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Following the previous post. The advice is the same- continuing to ask questions of the Passport Office is a waste of your time. Go ahead and apply for a Nationality Status Certificate. You don't need the permission of the Passport Office to do so. When you receive one, then go back to the Passport Office.areczkowski24 wrote: ↑Tue Sep 26, 2017 3:33 amHello again I just received email from passport office I was ask them in my email if any different way how I can apply for first British passport for my adopted child without confirmation of british nationality status.
I'm getting confused now by the phone they say something different.
British nationality by birth is derived from birth parents. It wouldn't make a difference if you were settled- a U.K. adoption only confers British nationality if one of the adoptive parents is a British citizen.LipeAlves wrote: ↑Tue Oct 31, 2017 7:56 amHi everyone,
We are a Portuguese couple that are about to receive the adoption certificate for our child and we’re pretty much in the same situation as the Polish couple. We have been living in the UK for less than 5 years so we’re not yet considered settled.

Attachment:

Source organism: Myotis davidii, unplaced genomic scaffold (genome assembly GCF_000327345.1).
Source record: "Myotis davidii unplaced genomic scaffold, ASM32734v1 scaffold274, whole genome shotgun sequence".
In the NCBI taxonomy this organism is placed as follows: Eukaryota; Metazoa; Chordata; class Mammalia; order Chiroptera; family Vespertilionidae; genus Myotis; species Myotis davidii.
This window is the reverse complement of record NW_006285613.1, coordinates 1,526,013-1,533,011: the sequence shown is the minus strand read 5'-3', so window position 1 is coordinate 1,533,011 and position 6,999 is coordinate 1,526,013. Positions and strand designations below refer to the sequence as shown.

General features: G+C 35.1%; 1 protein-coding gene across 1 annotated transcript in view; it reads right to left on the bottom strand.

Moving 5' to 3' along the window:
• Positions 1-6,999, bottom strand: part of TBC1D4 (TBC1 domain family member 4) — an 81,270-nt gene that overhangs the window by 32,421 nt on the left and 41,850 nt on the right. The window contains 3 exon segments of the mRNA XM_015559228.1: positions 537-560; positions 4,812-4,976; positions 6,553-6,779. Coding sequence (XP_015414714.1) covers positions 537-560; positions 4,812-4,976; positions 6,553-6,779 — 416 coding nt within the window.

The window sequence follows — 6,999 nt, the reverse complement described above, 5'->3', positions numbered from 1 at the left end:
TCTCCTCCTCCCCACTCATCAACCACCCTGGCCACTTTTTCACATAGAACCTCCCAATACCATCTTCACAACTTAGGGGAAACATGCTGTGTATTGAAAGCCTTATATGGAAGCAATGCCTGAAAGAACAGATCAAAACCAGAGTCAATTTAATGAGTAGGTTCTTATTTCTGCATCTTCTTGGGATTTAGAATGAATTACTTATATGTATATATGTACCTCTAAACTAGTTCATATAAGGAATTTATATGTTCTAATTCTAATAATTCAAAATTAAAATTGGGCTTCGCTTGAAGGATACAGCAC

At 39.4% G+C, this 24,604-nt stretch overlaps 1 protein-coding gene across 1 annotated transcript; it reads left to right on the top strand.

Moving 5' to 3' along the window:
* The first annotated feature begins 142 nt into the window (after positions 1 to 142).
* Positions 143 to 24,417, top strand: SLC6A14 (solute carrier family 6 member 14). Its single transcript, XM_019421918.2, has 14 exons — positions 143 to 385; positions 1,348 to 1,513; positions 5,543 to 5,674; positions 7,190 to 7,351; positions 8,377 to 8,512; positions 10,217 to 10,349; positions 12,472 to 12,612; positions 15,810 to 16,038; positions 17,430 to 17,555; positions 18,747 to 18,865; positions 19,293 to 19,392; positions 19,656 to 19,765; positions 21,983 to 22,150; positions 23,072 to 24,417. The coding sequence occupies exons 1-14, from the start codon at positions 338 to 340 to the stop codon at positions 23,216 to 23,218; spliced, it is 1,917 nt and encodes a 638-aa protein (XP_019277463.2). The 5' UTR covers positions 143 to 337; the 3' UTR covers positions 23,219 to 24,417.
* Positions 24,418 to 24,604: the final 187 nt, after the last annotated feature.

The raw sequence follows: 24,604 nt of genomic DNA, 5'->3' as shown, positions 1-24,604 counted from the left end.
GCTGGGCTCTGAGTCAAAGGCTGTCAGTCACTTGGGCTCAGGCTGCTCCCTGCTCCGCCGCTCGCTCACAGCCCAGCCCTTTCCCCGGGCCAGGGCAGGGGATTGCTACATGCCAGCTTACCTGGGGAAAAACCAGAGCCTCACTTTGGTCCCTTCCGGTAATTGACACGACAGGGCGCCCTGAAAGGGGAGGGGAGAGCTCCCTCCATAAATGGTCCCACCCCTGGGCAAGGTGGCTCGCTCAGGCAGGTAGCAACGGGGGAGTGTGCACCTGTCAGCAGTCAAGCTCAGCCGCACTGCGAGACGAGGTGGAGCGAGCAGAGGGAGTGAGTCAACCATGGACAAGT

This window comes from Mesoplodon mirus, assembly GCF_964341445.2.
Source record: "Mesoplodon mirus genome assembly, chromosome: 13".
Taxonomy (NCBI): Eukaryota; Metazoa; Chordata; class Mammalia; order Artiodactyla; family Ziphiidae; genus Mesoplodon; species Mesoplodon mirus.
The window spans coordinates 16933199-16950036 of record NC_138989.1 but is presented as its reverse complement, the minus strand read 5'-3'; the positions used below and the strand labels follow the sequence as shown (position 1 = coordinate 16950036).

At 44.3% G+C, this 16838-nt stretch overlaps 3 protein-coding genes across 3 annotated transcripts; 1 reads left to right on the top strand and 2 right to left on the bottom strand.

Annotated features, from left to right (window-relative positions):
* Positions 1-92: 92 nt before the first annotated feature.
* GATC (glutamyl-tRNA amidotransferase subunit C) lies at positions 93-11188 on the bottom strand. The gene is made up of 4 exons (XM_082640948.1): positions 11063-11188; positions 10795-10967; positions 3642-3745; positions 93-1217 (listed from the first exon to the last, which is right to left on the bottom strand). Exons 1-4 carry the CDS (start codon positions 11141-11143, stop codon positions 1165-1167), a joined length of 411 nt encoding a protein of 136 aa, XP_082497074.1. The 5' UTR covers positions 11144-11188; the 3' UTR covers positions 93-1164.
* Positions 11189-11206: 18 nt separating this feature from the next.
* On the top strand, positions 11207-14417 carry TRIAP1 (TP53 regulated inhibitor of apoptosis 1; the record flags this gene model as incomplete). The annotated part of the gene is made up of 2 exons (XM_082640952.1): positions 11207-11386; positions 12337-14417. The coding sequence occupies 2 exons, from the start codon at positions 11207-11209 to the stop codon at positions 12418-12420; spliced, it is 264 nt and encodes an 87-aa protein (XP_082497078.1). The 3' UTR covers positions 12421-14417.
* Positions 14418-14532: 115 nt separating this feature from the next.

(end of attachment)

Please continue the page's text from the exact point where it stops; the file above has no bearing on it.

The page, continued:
However, we have managed to obtain the birth mother and maternal grandmother’s birth certificates.
We have also talked with Passport Office and they said that should be sufficient proof of nationality for our daughter, however I was just looking at the passport application form and don’t exactly how to fill the parents section. Should we have our details there or the birth parents?
The United Kingdom makes provision for children adopted by a British citizen to automatically acquire British citizenship. But this does not prevent the child from also retaining the nationality of his country of origin. Indeed the same protections apply to a British child adopted by foreign nationals in a foreign country. The British child retains British citizenship but may on reaching the age of 18 (or on marriage, if married under 18 years) renounce such citizenship, provided he has acquired the citizenship or nationality of another country.